It has been two years since I took my Oklahoma “sabbatical” and I am now living back in Michigan where I am enjoying life as a teacher and performer.
Getting back into my life here in Michigan after my year away has been a transition. When I left I was very much still in student mode and now that I’m back I’ve shifted into professional mode. Teaching has become a constant and something that is very important to me as I continue to grow with my instrument.
I am still dealing with discomfort on my left side on a daily basis, but the tools I have to deal with it have multiplied. I have developed a routine that works and allows me to play regularly. Explaining tension free violin techniques to my students has been the best thing for my own understanding of it, not to mention that it brings me incredible joy to teach because my students are truly the best. Their excitement for the instrument has reminded me what it is to be excited about it and seeing their rental violin cases from Shar has brought about some major nostalgia!
Although so many things are feeling good, I wanted to write about something that continues to be a challenge as well as share some strategies I’ve been using to continue moving forward. Who knows, maybe someone else will find something useful in this thought process.
As I sit here writing this I am listening to the Beethoven Opus 18 string quartets. I’ve always found it a challenge to have classical music on as background music because so often I find myself wanting to give it my full attention. But hey, I want to get to know the Beethoven string quartets better so I thought why not have them on while I write. Unfortunately, there’s another side effect to listening to any music that involves violin these days which I think describes what I’ve been dealing with pretty well. Even listening to the violin makes my arm hurt. In fact right now not only is my arm sore but I actually feel my left foot getting tense, just like it does when I play. The fact of it is, there is a still a lot of mental baggage for me when I so much as think about my instrument.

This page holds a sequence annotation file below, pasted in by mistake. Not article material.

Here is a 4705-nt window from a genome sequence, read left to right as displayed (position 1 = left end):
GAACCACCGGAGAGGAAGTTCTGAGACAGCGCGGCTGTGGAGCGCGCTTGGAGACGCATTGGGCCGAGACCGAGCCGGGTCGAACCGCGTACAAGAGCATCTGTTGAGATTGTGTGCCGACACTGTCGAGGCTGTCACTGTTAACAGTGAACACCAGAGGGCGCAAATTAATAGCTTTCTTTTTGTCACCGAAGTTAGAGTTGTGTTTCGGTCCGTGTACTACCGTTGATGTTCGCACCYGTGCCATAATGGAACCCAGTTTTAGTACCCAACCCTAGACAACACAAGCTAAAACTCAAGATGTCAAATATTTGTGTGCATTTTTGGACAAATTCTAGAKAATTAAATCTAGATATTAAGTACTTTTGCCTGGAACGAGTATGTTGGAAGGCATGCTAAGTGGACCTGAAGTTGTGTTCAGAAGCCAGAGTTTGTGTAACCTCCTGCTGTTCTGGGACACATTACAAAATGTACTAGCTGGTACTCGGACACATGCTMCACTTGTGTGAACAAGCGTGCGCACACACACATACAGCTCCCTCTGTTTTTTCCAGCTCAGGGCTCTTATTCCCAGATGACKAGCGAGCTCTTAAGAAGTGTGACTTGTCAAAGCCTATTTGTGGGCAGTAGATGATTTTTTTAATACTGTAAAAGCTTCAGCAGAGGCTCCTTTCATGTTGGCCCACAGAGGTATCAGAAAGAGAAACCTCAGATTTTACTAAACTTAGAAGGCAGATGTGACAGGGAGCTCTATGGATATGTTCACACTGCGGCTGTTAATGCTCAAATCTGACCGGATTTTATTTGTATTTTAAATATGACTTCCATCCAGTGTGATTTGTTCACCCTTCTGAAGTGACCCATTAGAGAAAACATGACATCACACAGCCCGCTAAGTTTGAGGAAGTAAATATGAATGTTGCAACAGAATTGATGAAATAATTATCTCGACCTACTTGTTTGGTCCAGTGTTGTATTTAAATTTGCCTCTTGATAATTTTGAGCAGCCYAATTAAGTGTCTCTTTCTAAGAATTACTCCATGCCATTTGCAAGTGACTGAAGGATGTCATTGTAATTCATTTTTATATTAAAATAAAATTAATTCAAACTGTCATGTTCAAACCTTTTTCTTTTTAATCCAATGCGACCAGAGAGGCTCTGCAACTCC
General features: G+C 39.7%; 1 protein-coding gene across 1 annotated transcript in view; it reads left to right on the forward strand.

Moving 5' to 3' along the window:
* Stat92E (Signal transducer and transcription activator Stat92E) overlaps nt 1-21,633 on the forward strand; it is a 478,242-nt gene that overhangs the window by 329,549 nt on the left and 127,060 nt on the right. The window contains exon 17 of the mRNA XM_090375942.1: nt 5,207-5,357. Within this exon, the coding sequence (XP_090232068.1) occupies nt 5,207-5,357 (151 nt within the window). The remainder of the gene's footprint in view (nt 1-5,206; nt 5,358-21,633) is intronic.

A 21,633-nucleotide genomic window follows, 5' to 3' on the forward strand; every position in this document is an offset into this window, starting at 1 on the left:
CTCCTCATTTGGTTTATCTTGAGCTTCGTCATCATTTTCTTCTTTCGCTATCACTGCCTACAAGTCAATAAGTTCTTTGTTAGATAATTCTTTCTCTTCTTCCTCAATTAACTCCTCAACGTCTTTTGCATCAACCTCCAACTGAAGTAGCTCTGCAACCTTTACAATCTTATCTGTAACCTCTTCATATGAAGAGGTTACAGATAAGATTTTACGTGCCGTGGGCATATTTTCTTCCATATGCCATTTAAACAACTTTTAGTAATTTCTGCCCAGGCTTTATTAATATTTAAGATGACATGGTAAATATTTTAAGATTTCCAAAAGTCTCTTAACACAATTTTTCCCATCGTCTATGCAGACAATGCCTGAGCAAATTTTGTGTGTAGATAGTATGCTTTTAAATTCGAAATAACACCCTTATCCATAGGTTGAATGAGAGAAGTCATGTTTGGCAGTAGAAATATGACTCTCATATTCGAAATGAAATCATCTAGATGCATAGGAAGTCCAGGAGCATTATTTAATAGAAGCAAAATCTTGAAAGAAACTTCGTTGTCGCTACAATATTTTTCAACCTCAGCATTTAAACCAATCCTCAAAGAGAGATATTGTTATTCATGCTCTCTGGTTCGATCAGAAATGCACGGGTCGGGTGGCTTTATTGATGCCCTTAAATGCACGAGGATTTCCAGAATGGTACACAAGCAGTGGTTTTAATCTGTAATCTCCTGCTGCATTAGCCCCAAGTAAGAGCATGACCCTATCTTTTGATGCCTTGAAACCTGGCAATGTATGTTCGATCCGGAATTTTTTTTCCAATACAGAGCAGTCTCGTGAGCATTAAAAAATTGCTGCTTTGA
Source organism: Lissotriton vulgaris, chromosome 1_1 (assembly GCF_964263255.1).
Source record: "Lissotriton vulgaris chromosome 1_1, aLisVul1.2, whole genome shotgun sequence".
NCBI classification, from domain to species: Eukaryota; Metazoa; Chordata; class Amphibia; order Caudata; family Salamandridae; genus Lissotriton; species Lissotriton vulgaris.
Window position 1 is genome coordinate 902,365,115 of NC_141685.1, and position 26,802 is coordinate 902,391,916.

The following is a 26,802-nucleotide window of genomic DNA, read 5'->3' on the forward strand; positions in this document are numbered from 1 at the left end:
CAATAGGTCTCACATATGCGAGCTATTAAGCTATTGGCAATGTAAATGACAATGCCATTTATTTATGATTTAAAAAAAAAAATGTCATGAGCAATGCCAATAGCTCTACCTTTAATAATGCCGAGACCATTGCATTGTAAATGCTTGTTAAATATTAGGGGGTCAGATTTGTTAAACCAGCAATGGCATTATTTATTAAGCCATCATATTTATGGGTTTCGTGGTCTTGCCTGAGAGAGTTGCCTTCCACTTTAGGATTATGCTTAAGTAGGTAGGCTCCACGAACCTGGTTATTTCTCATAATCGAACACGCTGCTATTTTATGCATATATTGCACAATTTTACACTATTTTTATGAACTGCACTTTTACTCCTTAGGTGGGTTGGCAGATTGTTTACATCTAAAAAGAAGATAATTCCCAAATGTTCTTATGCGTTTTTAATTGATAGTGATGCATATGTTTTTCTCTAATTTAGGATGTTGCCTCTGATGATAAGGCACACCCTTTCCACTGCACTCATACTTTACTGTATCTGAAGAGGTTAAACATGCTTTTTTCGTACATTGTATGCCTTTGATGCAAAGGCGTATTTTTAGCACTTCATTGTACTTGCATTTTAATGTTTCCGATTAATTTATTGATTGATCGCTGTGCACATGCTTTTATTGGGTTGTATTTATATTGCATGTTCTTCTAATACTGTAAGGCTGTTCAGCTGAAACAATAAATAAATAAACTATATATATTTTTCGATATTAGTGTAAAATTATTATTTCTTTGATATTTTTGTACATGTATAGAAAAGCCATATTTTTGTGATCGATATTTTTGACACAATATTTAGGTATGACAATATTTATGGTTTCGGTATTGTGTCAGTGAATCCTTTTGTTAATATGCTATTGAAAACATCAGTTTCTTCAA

This past summer, I attended a talk about mindfulness and instrument playing. The talk was a part of a 10 day intensive workshop on teaching the violin and the viola, so the attendees were all string players. We had our instruments with us and the instructor asked as all to put them up and play just one note. He then had us raise our hand if we were already judging ourselves for the sound that came out. Out of a room of maybe 30 string players, all but a few raised our hands. We had played one note and the majority of us were already judging ourselves.
I know I’m not alone in this, but the mental baggage that comes along with my violin playing feels really isolating sometimes. How is something that is supposed to bring so much joy something that also causes me physical discomfort just to think about? How does the act of simply lifting my instrument to my chin already bring so much anxiety? How many times have people told me how lucky I am to have chosen a career that I am so passionate about?
The fact is, if I could define my relationship status with my violin it would read “it’s complicated.” And I think I have to forgive myself for that fact. Telling myself I shouldn’t be feeling this way just isn’t natural and it won’t help me work through my anxieties. It’s like when somebody tells you to “just relax.”
So instead of telling myself in a vague way that I am really lucky and that it’s dumb to feel any other way (not poetic I know, but those are real words that have gone through my head), I am making an effort to rediscover what specifically brings me joy and finding new ways to bring about that joy. For one, I’ve been exploring improvisation on my instrument much more which has been a great tool for starting to build new associations with the violin. Teaching has been a huge help too. Thinking through strategies for my students and specific language to use with them that’s beyond the words “just relax” is something that makes me excited. I’m accepting that this is still a process, something that I think is worth reminding myself as much as possible.
If you’ve made it this far, thanks so much for reading. I hope to continue these posts as it helps me to write and to share.
Along with many musicians, I have dealt with muscle tension as a result of my violin playing for a long time. I hope that this blog will be useful to those dealing with similar issues as I talk through my ongoing journey to play my instrument pain free.